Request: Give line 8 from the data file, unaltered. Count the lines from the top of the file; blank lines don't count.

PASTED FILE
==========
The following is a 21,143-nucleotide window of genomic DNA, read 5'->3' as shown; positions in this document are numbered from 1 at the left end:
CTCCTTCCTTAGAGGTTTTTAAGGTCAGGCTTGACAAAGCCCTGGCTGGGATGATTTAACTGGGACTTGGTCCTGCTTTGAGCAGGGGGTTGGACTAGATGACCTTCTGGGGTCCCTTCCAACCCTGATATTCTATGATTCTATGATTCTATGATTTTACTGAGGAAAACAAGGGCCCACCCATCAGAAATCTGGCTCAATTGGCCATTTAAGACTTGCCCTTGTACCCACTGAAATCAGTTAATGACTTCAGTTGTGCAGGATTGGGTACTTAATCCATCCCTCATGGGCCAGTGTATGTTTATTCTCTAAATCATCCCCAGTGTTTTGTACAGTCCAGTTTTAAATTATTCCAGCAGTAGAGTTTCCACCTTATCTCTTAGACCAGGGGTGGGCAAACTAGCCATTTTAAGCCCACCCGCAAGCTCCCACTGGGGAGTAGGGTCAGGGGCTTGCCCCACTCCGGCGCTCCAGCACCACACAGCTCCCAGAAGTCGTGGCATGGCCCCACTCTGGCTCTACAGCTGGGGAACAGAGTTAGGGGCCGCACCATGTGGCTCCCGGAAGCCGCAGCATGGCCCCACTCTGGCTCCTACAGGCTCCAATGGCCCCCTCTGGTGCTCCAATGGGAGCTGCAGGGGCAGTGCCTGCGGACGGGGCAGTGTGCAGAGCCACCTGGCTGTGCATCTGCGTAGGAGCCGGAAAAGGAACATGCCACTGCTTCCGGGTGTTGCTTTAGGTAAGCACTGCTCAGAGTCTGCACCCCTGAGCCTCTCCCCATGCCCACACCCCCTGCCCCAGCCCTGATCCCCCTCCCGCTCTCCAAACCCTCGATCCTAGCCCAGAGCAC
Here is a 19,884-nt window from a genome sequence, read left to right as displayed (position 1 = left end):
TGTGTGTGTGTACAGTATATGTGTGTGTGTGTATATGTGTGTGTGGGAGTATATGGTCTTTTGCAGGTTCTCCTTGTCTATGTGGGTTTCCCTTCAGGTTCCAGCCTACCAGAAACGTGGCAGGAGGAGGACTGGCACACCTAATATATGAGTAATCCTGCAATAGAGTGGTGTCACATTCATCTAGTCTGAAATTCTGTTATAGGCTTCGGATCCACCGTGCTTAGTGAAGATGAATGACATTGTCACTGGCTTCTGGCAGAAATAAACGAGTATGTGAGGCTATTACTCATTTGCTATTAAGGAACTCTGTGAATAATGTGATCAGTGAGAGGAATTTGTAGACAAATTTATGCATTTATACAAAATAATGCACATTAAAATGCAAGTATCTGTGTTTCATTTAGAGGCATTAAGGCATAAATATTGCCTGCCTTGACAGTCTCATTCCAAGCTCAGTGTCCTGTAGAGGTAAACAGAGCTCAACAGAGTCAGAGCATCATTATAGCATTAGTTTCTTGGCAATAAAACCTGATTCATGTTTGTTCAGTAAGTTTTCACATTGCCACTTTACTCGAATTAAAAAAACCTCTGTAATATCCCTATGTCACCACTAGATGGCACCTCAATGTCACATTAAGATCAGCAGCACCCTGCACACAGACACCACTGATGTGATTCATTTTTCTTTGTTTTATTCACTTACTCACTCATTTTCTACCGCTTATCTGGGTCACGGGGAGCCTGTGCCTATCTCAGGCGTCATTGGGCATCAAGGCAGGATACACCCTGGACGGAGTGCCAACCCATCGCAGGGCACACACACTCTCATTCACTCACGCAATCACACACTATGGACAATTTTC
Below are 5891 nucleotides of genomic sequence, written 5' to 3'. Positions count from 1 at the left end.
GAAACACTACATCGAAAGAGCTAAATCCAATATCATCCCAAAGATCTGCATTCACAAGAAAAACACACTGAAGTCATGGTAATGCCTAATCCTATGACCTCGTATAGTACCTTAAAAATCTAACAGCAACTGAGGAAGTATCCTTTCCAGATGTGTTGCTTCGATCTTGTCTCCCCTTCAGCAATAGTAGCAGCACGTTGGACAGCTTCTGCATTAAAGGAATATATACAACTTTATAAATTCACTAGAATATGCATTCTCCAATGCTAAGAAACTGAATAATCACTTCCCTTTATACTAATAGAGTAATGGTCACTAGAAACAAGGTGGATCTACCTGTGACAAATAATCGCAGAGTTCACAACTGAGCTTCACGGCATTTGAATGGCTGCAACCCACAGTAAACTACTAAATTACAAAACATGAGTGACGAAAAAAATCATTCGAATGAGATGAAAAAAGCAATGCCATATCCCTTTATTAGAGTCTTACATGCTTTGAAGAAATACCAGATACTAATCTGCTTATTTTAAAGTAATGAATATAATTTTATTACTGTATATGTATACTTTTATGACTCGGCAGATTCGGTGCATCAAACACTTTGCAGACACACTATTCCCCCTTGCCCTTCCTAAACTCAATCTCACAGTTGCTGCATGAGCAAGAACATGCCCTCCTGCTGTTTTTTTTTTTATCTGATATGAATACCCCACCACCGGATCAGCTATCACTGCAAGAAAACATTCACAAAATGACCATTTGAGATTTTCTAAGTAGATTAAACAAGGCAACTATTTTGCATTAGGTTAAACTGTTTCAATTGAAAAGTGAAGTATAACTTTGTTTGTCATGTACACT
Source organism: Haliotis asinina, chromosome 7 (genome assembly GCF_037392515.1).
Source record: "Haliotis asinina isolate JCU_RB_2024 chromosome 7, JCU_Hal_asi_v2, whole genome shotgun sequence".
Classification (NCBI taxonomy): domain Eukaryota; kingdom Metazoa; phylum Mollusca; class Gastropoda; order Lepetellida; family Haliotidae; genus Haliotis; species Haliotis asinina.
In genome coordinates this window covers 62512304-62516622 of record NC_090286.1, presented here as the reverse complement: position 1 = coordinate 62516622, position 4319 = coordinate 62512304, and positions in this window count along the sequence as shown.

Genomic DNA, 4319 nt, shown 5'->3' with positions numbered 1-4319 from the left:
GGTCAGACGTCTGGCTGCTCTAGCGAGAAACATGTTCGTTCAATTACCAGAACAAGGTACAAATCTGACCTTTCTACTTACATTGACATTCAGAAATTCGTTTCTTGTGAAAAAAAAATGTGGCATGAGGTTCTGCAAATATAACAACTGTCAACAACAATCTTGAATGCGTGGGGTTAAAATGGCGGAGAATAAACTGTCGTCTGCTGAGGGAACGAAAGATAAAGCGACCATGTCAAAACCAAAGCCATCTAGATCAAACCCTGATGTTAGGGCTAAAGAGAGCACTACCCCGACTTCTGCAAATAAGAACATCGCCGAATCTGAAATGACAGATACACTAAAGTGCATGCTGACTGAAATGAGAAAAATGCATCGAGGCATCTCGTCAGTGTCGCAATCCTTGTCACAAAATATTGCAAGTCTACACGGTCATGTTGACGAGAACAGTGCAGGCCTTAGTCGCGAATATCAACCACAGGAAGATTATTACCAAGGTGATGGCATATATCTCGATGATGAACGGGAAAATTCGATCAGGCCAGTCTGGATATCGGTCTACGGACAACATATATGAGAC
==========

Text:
Source record: "Haliotis asinina isolate JCU_RB_2024 chromosome 7, JCU_Hal_asi_v2, whole genome shotgun sequence".